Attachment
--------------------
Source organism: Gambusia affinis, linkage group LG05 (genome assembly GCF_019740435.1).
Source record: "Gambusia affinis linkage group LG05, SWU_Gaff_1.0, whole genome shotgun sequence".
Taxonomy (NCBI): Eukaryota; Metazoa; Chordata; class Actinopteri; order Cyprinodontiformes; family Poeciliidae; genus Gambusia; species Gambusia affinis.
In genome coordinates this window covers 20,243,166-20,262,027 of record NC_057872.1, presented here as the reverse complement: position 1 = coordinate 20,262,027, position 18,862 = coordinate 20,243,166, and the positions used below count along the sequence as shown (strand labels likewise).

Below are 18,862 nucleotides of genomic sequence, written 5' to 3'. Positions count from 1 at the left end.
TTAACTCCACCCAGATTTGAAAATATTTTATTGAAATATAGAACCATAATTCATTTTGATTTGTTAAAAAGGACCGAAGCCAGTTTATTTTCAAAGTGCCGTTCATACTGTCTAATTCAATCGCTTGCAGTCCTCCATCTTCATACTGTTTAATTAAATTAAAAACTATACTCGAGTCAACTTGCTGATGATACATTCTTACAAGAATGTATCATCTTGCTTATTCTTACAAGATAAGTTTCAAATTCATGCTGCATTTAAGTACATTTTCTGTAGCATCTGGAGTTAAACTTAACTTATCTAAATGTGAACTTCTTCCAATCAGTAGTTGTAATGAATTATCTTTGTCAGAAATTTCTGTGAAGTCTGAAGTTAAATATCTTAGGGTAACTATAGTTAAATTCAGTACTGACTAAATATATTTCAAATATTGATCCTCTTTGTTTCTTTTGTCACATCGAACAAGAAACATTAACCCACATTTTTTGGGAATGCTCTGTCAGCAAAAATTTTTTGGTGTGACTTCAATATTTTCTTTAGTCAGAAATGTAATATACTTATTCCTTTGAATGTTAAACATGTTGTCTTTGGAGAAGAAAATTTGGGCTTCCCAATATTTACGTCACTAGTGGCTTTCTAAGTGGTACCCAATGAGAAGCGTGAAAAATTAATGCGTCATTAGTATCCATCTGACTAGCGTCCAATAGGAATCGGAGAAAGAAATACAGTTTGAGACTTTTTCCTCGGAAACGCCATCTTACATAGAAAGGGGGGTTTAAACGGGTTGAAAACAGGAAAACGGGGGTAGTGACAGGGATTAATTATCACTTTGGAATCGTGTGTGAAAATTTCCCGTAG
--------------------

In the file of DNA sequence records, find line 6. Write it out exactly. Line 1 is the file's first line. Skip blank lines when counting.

TTAACTCCACCCAGATTTGAAAATATTTTATTGAAATATAGAACCATAATTCATTTTGATTTGTTAAAAAGGACCGAAGCCAGTTTATTTTCAAAGTGCCGTTCATACTGTCTAATTCAATCGCTTGCAGTCCTCCATCTTCATACTGTTTAATTAAATTAAAAACTATACTCGAGTCAACTTGCTGATGATACATTCTTACAAGAATGTATCATCTTGCTTATTCTTACAAGATAAGTTTCAAATTCATGCTGCATTTAAGTACATTTTCTGTAGCATCTGGAGTTAAACTTAACTTATCTAAATGTGAACTTCTTCCAATCAGTAGTTGTAATGAATTATCTTTGTCAGAAATTTCTGTGAAGTCTGAAGTTAAATATCTTAGGGTAACTATAGTTAAATTCAGTACTGACTAAATATATTTCAAATATTGATCCTCTTTGTTTCTTTTGTCACATCGAACAAGAAACATTAACCCACATTTTTTGGGAATGCTCTGTCAGCAAAAATTTTTTGGTGTGACTTCAATATTTTCTTTAGTCAGAAATGTAATATACTTATTCCTTTGAATGTTAAACATGTTGTCTTTGGAGAAGAAAATTTGGGCTTCCCAATATTTACGTCACTAGTGGCTTTCTAAGTGGTACCCAATGAGAAGCGTGAAAAATTAATGCGTCATTAGTATCCATCTGACTAGCGTCCAATAGGAATCGGAGAAAGAAATACAGTTTGAGACTTTTTCCTCGGAAACGCCATCTTACATAGAAAGGGGGGTTTAAACGGGTTGAAAACAGGAAAACGGGGGTAGTGACAGGGATTAATTATCACTTTGGAATCGTGTGTGAAAATTTCCCGTAG